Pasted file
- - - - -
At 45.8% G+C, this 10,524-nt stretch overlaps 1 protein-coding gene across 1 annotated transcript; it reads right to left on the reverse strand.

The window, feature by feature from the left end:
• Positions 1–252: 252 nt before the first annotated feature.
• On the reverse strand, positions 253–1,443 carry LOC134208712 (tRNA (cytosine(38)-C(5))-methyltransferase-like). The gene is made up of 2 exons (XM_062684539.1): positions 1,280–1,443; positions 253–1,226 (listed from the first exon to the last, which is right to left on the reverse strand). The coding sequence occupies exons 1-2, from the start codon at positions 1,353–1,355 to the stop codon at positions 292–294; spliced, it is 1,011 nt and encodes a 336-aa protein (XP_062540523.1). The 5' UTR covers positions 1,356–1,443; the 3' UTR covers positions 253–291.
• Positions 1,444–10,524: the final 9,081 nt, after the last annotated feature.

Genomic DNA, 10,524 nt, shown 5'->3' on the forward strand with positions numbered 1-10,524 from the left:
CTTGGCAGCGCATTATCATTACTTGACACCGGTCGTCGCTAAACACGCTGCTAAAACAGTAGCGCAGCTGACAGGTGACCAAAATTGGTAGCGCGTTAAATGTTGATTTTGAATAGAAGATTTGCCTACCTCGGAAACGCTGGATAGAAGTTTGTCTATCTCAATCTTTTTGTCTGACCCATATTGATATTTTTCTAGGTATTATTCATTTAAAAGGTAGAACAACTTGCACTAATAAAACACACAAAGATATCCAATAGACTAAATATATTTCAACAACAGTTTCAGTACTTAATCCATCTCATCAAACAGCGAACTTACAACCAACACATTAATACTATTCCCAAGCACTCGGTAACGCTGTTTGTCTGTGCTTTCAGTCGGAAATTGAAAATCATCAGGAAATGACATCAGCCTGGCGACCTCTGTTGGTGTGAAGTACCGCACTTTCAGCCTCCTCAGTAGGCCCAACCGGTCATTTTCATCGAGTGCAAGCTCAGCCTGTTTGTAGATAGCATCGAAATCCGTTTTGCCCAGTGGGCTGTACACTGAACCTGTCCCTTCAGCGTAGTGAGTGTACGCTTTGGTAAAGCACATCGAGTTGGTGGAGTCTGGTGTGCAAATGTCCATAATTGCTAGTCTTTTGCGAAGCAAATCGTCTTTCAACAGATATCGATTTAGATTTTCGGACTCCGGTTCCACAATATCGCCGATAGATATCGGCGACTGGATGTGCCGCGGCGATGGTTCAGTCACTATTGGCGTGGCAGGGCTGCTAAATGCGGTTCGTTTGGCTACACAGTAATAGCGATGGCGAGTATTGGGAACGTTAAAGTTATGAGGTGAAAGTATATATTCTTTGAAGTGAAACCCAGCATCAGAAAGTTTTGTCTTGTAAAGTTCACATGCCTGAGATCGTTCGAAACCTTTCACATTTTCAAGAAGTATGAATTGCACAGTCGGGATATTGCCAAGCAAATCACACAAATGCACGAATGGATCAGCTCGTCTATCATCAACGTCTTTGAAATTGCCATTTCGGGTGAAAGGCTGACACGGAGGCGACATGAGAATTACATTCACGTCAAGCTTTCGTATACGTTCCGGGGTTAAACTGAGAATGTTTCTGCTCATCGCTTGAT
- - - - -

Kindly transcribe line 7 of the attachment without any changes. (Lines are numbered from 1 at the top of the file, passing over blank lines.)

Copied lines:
CTTGGCAGCGCATTATCATTACTTGACACCGGTCGTCGCTAAACACGCTGCTAAAACAGTAGCGCAGCTGACAGGTGACCAAAATTGGTAGCGCGTTAAATGTTGATTTTGAATAGAAGATTTGCCTACCTCGGAAACGCTGGATAGAAGTTTGTCTATCTCAATCTTTTTGTCTGACCCATATTGATATTTTTCTAGGTATTATTCATTTAAAAGGTAGAACAACTTGCACTAATAAAACACACAAAGATATCCAATAGACTAAATATATTTCAACAACAGTTTCAGTACTTAATCCATCTCATCAAACAGCGAACTTACAACCAACACATTAATACTATTCCCAAGCACTCGGTAACGCTGTTTGTCTGTGCTTTCAGTCGGAAATTGAAAATCATCAGGAAATGACATCAGCCTGGCGACCTCTGTTGGTGTGAAGTACCGCACTTTCAGCCTCCTCAGTAGGCCCAACCGGTCATTTTCATCGAGTGCAAGCTCAGCCTGTTTGTAGATAGCATCGAAATCCGTTTTGCCCAGTGGGCTGTACACTGAACCTGTCCCTTCAGCGTAGTGAGTGTACGCTTTGGTAAAGCACATCGAGTTGGTGGAGTCTGGTGTGCAAATGTCCATAATTGCTAGTCTTTTGCGAAGCAAATCGTCTTTCAACAGATATCGATTTAGATTTTCGGACTCCGGTTCCACAATATCGCCGATAGATATCGGCGACTGGATGTGCCGCGGCGATGGTTCAGTCACTATTGGCGTGGCAGGGCTGCTAAATGCGGTTCGTTTGGCTACACAGTAATAGCGATGGCGAGTATTGGGAACGTTAAAGTTATGAGGTGAAAGTATATATTCTTTGAAGTGAAACCCAGCATCAGAAAGTTTTGTCTTGTAAAGTTCACATGCCTGAGATCGTTCGAAACCTTTCACATTTTCAAGAAGTATGAATTGCACAGTCGGGATATTGCCAAGCAAATCACACAAATGCACGAATGGATCAGCTCGTCTATCATCAACGTCTTTGAAATTGCCATTTCGGGTGAAAGGCTGACACGGAGGCGACATGAGAATTACATTCACGTCAAGCTTTCGTATACGTTCCGGGGTTAAACTGAGAATGTTTCTGCTCATCGCTTGAT